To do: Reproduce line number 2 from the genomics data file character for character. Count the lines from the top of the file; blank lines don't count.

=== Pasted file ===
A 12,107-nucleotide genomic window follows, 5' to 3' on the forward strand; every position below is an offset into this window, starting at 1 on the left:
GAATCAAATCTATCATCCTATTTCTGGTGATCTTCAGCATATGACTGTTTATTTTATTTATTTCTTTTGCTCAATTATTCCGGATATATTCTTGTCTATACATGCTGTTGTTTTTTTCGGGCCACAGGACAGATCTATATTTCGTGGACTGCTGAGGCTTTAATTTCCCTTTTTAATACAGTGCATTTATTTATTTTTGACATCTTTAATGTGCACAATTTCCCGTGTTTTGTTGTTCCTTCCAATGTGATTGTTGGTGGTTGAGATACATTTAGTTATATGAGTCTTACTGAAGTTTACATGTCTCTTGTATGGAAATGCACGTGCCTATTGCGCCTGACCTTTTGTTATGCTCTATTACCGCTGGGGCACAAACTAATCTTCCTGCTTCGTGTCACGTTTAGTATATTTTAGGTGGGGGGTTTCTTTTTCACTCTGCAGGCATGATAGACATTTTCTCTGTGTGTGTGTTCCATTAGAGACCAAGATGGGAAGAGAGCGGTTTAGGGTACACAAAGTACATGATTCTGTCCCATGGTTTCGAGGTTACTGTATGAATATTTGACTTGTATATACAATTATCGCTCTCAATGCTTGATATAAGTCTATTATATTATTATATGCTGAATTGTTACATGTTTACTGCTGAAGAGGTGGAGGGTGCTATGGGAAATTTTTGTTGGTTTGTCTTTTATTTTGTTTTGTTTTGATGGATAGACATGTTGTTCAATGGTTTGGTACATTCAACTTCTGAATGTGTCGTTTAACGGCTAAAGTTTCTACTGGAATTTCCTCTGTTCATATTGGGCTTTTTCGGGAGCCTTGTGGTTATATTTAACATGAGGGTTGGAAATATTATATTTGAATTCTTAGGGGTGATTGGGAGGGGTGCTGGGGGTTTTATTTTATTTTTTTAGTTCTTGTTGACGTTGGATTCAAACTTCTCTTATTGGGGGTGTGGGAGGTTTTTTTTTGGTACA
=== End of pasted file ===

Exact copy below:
GAATCAAATCTATCATCCTATTTCTGGTGATCTTCAGCATATGACTGTTTATTTTATTTATTTCTTTTGCTCAATTATTCCGGATATATTCTTGTCTATACATGCTGTTGTTTTTTTCGGGCCACAGGACAGATCTATATTTCGTGGACTGCTGAGGCTTTAATTTCCCTTTTTAATACAGTGCATTTATTTATTTTTGACATCTTTAATGTGCACAATTTCCCGTGTTTTGTTGTTCCTTCCAATGTGATTGTTGGTGGTTGAGATACATTTAGTTATATGAGTCTTACTGAAGTTTACATGTCTCTTGTATGGAAATGCACGTGCCTATTGCGCCTGACCTTTTGTTATGCTCTATTACCGCTGGGGCACAAACTAATCTTCCTGCTTCGTGTCACGTTTAGTATATTTTAGGTGGGGGGTTTCTTTTTCACTCTGCAGGCATGATAGACATTTTCTCTGTGTGTGTGTTCCATTAGAGACCAAGATGGGAAGAGAGCGGTTTAGGGTACACAAAGTACATGATTCTGTCCCATGGTTTCGAGGTTACTGTATGAATATTTGACTTGTATATACAATTATCGCTCTCAATGCTTGATATAAGTCTATTATATTATTATATGCTGAATTGTTACATGTTTACTGCTGAAGAGGTGGAGGGTGCTATGGGAAATTTTTGTTGGTTTGTCTTTTATTTTGTTTTGTTTTGATGGATAGACATGTTGTTCAATGGTTTGGTACATTCAACTTCTGAATGTGTCGTTTAACGGCTAAAGTTTCTACTGGAATTTCCTCTGTTCATATTGGGCTTTTTCGGGAGCCTTGTGGTTATATTTAACATGAGGGTTGGAAATATTATATTTGAATTCTTAGGGGTGATTGGGAGGGGTGCTGGGGGTTTTATTTTATTTTTTTAGTTCTTGTTGACGTTGGATTCAAACTTCTCTTATTGGGGGTGTGGGAGGTTTTTTTTTGGTACA